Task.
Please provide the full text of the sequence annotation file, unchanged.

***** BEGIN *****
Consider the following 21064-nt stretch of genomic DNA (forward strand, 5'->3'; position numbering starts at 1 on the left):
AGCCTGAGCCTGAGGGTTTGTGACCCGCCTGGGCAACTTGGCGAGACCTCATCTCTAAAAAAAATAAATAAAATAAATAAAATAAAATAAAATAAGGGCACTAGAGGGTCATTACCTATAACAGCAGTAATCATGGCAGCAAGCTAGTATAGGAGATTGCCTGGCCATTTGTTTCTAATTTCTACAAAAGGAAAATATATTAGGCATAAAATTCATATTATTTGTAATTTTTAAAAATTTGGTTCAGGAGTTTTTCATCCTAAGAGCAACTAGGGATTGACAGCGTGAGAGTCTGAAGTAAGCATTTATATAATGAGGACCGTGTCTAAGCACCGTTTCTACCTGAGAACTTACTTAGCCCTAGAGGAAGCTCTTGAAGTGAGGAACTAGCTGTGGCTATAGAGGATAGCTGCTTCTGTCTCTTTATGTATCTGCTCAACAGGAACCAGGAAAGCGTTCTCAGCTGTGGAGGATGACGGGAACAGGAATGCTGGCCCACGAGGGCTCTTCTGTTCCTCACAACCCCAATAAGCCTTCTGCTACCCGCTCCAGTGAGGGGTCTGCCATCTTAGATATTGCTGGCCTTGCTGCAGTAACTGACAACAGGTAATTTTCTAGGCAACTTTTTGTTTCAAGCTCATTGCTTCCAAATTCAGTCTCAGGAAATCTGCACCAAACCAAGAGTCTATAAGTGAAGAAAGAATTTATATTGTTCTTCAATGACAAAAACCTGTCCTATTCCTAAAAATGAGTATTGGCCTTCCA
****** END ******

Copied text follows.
Consider the following 21064-nt stretch of genomic DNA (forward strand, 5'->3'; position numbering starts at 1 on the left):
AGCCTGAGCCTGAGGGTTTGTGACCCGCCTGGGCAACTTGGCGAGACCTCATCTCTAAAAAAAATAAATAAAATAAATAAAATAAAATAAAATAAGGGCACTAGAGGGTCATTACCTATAACAGCAGTAATCATGGCAGCAAGCTAGTATAGGAGATTGCCTGGCCATTTGTTTCTAATTTCTACAAAAGGAAAATATATTAGGCATAAAATTCATATTATTTGTAATTTTTAAAAATTTGGTTCAGGAGTTTTTCATCCTAAGAGCAACTAGGGATTGACAGCGTGAGAGTCTGAAGTAAGCATTTATATAATGAGGACCGTGTCTAAGCACCGTTTCTACCTGAGAACTTACTTAGCCCTAGAGGAAGCTCTTGAAGTGAGGAACTAGCTGTGGCTATAGAGGATAGCTGCTTCTGTCTCTTTATGTATCTGCTCAACAGGAACCAGGAAAGCGTTCTCAGCTGTGGAGGATGACGGGAACAGGAATGCTGGCCCACGAGGGCTCTTCTGTTCCTCACAACCCCAATAAGCCTTCTGCTACCCGCTCCAGTGAGGGGTCTGCCATCTTAGATATTGCTGGCCTTGCTGCAGTAACTGACAACAGGTAATTTTCTAGGCAACTTTTTGTTTCAAGCTCATTGCTTCCAAATTCAGTCTCAGGAAATCTGCACCAAACCAAGAGTCTATAAGTGAAGAAAGAATTTATATTGTTCTTCAATGACAAAAACCTGTCCTATTCCTAAAAATGAGTATTGGCCTTCCA